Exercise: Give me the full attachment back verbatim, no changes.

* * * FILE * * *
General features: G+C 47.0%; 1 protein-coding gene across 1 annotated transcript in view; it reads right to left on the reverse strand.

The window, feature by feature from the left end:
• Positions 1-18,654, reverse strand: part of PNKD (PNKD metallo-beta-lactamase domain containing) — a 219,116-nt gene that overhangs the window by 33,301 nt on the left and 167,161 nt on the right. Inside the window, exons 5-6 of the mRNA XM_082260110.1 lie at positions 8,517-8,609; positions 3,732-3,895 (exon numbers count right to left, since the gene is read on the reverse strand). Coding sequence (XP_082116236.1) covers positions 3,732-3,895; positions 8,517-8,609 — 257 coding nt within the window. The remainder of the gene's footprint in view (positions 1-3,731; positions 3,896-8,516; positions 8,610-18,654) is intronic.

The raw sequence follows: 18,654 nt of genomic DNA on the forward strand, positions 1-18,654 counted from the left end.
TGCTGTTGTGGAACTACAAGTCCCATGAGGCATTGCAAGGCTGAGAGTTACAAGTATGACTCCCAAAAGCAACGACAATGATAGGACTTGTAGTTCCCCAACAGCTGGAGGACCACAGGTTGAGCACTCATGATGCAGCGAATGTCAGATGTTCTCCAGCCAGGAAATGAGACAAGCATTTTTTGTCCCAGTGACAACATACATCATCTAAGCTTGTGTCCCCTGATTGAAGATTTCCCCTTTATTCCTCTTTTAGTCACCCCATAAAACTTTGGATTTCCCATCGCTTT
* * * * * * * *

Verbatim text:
General features: G+C 47.0%; 1 protein-coding gene across 1 annotated transcript in view; it reads right to left on the reverse strand.

The window, feature by feature from the left end:
• Positions 1-18,654, reverse strand: part of PNKD (PNKD metallo-beta-lactamase domain containing) — a 219,116-nt gene that overhangs the window by 33,301 nt on the left and 167,161 nt on the right. Inside the window, exons 5-6 of the mRNA XM_082260110.1 lie at positions 8,517-8,609; positions 3,732-3,895 (exon numbers count right to left, since the gene is read on the reverse strand). Coding sequence (XP_082116236.1) covers positions 3,732-3,895; positions 8,517-8,609 — 257 coding nt within the window. The remainder of the gene's footprint in view (positions 1-3,731; positions 3,896-8,516; positions 8,610-18,654) is intronic.

The raw sequence follows: 18,654 nt of genomic DNA on the forward strand, positions 1-18,654 counted from the left end.
TGCTGTTGTGGAACTACAAGTCCCATGAGGCATTGCAAGGCTGAGAGTTACAAGTATGACTCCCAAAAGCAACGACAATGATAGGACTTGTAGTTCCCCAACAGCTGGAGGACCACAGGTTGAGCACTCATGATGCAGCGAATGTCAGATGTTCTCCAGCCAGGAAATGAGACAAGCATTTTTTGTCCCAGTGACAACATACATCATCTAAGCTTGTGTCCCCTGATTGAAGATTTCCCCTTTATTCCTCTTTTAGTCACCCCATAAAACTTTGGATTTCCCATCGCTTT